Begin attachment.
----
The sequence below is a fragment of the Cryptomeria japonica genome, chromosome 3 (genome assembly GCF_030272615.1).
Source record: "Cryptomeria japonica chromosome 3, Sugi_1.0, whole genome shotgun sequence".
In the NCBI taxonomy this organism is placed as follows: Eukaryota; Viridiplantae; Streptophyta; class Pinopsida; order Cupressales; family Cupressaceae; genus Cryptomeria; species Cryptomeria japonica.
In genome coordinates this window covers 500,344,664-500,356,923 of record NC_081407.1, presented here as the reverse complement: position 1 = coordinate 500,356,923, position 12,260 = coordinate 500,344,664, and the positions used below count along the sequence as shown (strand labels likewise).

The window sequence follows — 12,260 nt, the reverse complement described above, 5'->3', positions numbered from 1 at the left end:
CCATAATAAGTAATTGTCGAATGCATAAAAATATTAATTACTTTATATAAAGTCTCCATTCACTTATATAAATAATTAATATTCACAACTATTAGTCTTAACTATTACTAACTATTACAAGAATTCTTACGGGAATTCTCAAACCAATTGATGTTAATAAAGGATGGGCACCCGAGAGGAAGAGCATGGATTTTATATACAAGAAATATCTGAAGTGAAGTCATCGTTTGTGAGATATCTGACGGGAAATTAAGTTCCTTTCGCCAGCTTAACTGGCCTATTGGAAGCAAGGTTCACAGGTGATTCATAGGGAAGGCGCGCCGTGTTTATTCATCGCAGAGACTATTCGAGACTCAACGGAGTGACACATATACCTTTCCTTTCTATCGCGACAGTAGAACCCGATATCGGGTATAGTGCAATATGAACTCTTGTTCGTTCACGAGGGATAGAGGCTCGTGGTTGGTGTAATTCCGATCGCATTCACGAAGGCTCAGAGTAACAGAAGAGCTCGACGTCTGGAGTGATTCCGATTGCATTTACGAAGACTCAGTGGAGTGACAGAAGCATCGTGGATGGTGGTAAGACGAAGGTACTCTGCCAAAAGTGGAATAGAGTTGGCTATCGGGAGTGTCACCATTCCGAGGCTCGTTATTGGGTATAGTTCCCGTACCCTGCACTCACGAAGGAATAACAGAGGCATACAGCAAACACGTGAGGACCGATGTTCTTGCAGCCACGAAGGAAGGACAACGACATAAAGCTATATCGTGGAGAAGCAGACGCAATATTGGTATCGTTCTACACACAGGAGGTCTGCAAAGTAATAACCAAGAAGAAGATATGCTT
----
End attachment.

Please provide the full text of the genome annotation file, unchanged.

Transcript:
The sequence below is a fragment of the Cryptomeria japonica genome, chromosome 3 (genome assembly GCF_030272615.1).
Source record: "Cryptomeria japonica chromosome 3, Sugi_1.0, whole genome shotgun sequence".
In the NCBI taxonomy this organism is placed as follows: Eukaryota; Viridiplantae; Streptophyta; class Pinopsida; order Cupressales; family Cupressaceae; genus Cryptomeria; species Cryptomeria japonica.
In genome coordinates this window covers 500,344,664-500,356,923 of record NC_081407.1, presented here as the reverse complement: position 1 = coordinate 500,356,923, position 12,260 = coordinate 500,344,664, and the positions used below count along the sequence as shown (strand labels likewise).

The window sequence follows — 12,260 nt, the reverse complement described above, 5'->3', positions numbered from 1 at the left end:
CCATAATAAGTAATTGTCGAATGCATAAAAATATTAATTACTTTATATAAAGTCTCCATTCACTTATATAAATAATTAATATTCACAACTATTAGTCTTAACTATTACTAACTATTACAAGAATTCTTACGGGAATTCTCAAACCAATTGATGTTAATAAAGGATGGGCACCCGAGAGGAAGAGCATGGATTTTATATACAAGAAATATCTGAAGTGAAGTCATCGTTTGTGAGATATCTGACGGGAAATTAAGTTCCTTTCGCCAGCTTAACTGGCCTATTGGAAGCAAGGTTCACAGGTGATTCATAGGGAAGGCGCGCCGTGTTTATTCATCGCAGAGACTATTCGAGACTCAACGGAGTGACACATATACCTTTCCTTTCTATCGCGACAGTAGAACCCGATATCGGGTATAGTGCAATATGAACTCTTGTTCGTTCACGAGGGATAGAGGCTCGTGGTTGGTGTAATTCCGATCGCATTCACGAAGGCTCAGAGTAACAGAAGAGCTCGACGTCTGGAGTGATTCCGATTGCATTTACGAAGACTCAGTGGAGTGACAGAAGCATCGTGGATGGTGGTAAGACGAAGGTACTCTGCCAAAAGTGGAATAGAGTTGGCTATCGGGAGTGTCACCATTCCGAGGCTCGTTATTGGGTATAGTTCCCGTACCCTGCACTCACGAAGGAATAACAGAGGCATACAGCAAACACGTGAGGACCGATGTTCTTGCAGCCACGAAGGAAGGACAACGACATAAAGCTATATCGTGGAGAAGCAGACGCAATATTGGTATCGTTCTACACACAGGAGGTCTGCAAAGTAATAACCAAGAAGAAGATATGCTT